WA Secretary of State Blogs

Listen Up! Stories from the Northwest Corner

Monday, June 6th, 2016 Posted in Articles, Digital Collections, For Libraries, For the Public | No Comments »


ListenUpLogoThe National Park Service turns 100 on August 25, 2016.  In honor of that centennial celebration, the Port Angeles Public Library—located right on the footsteps of Olympic National Park—recently interviewed a number of its patrons about their experiences visiting, living in, and working at national parks throughout the U.S.  These audio recordings are now accessible online at: http://sos.wa.gov/q/listenup.

We especially enjoyed ranger Dean Butterworth’s story of guiding troubled teens on a snowshoeing trip in Mount Rainier National Park: http://www.washingtonruralheritage.org/cdm/ref/collection/nols/id/4155.

This is the first of an ongoing series of oral histories projects planned by the Port Angeles Public Library. Their new program, Listen Up! Stories from the Northwest Corner will collect and archive a wide variety of stories from Clallam County residents. Inspired by StoryCorps, the interviews will be made available for listening through the North Olympic Heritage website—part of the Washington State Library’s Washington Rural Heritage program.

The North Olympic Library System is hosting a free listening party at the Olympic National Park Visitor Center on Tuesday, June 21, 7pm, at the Olympic National park Visitor Center, 3002 Mount Angeles Rd, Port Angeles. Stop by to hear locals recall their favorite National Park stories and memories!  And if you can’t make it, the recordings will also be available at the Visitor Center all summer long.

New Deal-era Art Digitization at the Ellensburg Public Library

Thursday, February 11th, 2016 Posted in Articles, Digital Collections, For Libraries, For the Public | No Comments »


Washington Rural Heritage staff hit the road recently to help the Ellensburg Public Library digitize unique works by New Deal-era artist Ernest R. Norling.

Known most widely for his important 1939 book on drawing, “Perspective Made Easy,” Norling also made a significant contribution to documenting Washington’s industry and history in the wake of the Great Depression. His murals depicting early pioneers, agricultural workers, Northwest logging crews, or CCC men at work, grace a great many public and private schools, buildings, and businesses throughout Washington. [Read an oral history interview with Norling by the Smithsonian Institution’s Archives of American Art here].

2016-01_ellensburgPL1_blogTo digitize oversize works like Norling’s, Washington State Library staff set up a mobile studio of sorts in the Ellensburg Public Library’s archives and local history collections space (the Library stores and preserves works owned by the City of Ellensburg and the Ellensburg Art Commission). We used a field camera along with a large format lens and digital “scan back,” tethered to a laptop, as shown in the photo at left. The result is a high-resolution, reproduction-quality image of Norling’s painting. It will be digitally preserved by the Washington State Library, and a lower-resolution “access” copy will be made viewable to the general public. The digital photography equipment used for this project has also been used extensively to digitize three-dimensional art work, as well as objects and artifacts held by cultural organizations throughout the state.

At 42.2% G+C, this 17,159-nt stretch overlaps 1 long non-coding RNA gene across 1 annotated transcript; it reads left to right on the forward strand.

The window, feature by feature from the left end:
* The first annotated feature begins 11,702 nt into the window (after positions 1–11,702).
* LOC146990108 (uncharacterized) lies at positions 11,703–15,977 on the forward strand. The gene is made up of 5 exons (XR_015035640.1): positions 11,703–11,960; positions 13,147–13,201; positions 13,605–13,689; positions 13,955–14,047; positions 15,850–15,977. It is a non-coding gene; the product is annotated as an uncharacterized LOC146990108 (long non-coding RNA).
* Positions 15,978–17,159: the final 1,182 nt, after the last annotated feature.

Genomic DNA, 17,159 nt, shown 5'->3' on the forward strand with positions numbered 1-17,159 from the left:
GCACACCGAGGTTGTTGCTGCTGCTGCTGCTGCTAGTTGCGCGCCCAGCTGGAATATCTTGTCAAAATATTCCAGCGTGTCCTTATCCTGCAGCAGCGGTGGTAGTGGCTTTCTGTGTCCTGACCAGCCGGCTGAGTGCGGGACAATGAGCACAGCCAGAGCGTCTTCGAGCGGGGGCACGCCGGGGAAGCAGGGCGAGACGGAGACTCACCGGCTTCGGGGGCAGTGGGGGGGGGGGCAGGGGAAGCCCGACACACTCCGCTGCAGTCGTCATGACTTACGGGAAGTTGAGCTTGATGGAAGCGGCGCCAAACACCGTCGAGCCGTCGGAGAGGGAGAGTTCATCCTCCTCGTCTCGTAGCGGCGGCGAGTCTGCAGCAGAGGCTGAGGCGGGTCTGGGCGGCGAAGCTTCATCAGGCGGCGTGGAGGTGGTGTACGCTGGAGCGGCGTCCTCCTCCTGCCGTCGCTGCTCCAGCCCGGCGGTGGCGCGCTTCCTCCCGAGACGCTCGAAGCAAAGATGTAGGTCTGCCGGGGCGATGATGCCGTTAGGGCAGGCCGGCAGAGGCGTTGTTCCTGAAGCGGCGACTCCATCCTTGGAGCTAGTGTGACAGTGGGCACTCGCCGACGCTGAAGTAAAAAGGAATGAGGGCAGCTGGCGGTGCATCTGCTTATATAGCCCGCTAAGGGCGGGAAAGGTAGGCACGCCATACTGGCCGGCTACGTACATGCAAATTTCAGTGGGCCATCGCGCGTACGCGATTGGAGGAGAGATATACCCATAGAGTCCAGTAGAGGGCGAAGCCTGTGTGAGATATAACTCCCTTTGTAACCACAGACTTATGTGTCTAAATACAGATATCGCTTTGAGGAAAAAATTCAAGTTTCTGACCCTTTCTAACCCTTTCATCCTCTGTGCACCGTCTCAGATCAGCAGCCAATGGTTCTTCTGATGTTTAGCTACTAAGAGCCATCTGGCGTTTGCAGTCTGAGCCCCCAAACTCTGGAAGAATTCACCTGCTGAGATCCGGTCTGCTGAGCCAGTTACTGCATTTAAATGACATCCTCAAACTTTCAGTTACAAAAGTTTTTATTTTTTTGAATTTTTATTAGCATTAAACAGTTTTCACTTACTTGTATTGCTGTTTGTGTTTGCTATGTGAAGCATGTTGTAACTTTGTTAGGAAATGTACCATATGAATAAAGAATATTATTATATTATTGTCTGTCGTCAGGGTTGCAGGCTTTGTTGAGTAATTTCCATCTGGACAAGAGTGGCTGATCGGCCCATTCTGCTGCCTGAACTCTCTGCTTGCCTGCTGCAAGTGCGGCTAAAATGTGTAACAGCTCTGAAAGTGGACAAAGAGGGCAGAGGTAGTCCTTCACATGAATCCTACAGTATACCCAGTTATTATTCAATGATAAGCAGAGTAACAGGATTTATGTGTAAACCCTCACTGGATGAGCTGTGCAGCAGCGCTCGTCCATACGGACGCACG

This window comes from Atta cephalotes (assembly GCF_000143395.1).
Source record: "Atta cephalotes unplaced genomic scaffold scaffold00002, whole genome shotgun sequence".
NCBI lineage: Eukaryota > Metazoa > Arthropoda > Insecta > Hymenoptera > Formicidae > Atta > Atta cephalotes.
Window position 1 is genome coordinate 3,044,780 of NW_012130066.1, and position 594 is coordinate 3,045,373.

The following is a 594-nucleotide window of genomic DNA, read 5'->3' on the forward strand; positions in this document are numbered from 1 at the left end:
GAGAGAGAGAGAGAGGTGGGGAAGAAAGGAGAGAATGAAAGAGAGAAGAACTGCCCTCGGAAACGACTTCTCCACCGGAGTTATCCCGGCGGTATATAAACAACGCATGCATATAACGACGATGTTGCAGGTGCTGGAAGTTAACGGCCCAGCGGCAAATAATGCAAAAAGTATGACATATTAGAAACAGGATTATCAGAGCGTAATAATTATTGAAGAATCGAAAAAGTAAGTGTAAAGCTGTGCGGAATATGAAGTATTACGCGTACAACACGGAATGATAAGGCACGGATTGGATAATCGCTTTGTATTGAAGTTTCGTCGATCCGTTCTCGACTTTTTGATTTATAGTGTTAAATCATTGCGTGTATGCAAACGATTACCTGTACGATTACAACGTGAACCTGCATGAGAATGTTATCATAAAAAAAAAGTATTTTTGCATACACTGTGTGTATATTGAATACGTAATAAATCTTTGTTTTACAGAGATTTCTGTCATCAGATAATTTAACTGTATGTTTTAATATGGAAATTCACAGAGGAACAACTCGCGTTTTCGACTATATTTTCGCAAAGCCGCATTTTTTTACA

Norling’s work, along with a large portion of the City of Ellensburg’s art collection, will appear online this spring, as part of the larger Ellensburg Heritage Collection. Staff at the Ellensburg Public Library are performing the bulk of art digitization and description on their own, with a 2015-2016 Washington Rural Heritage grant.

Washington Rural Heritage is a statewide digitization program, serving Washington’s public and tribal libraries as well as their institutional partners (museums, historical societies, etc.). Library Services and Technology Act funding for the program comes from the federal Institute of Museum and Library Services. A new Washington Rural Heritage competitive grant opportunity will be available for libraries by early March. Those with questions or project proposal ideas are encouraged to contact Evan Robb, Digital Repository Librarian, at 360-704-5228, or evan.robb@sos.wa.gov.

Rand’s new position – Federal Collection Executive Manager

Thursday, January 28th, 2016 Posted in Articles, Federal and State Publications, For Libraries, For the Public | No Comments »


DSCN2084You have no doubt heard that Rand Simmons has moved to a new position in the State Library.  His new role is “Federal Collection Executive Manager” a job title certainly, but not really a job description.  So this intrepid reporter decided to dig a little deeper and learn just what exciting things are unfolding with this new State Library initiative.   Wow, Rand has his work cut out.

A little background.  The Washington State Library (WSL) is the Federal Regional Depository Library for Washington and Alaska.  This means we are obliged to collect and maintain ALL the federal documents distributed through the Federal Depository Library Program and allow all the libraries and citizens within our region to access them.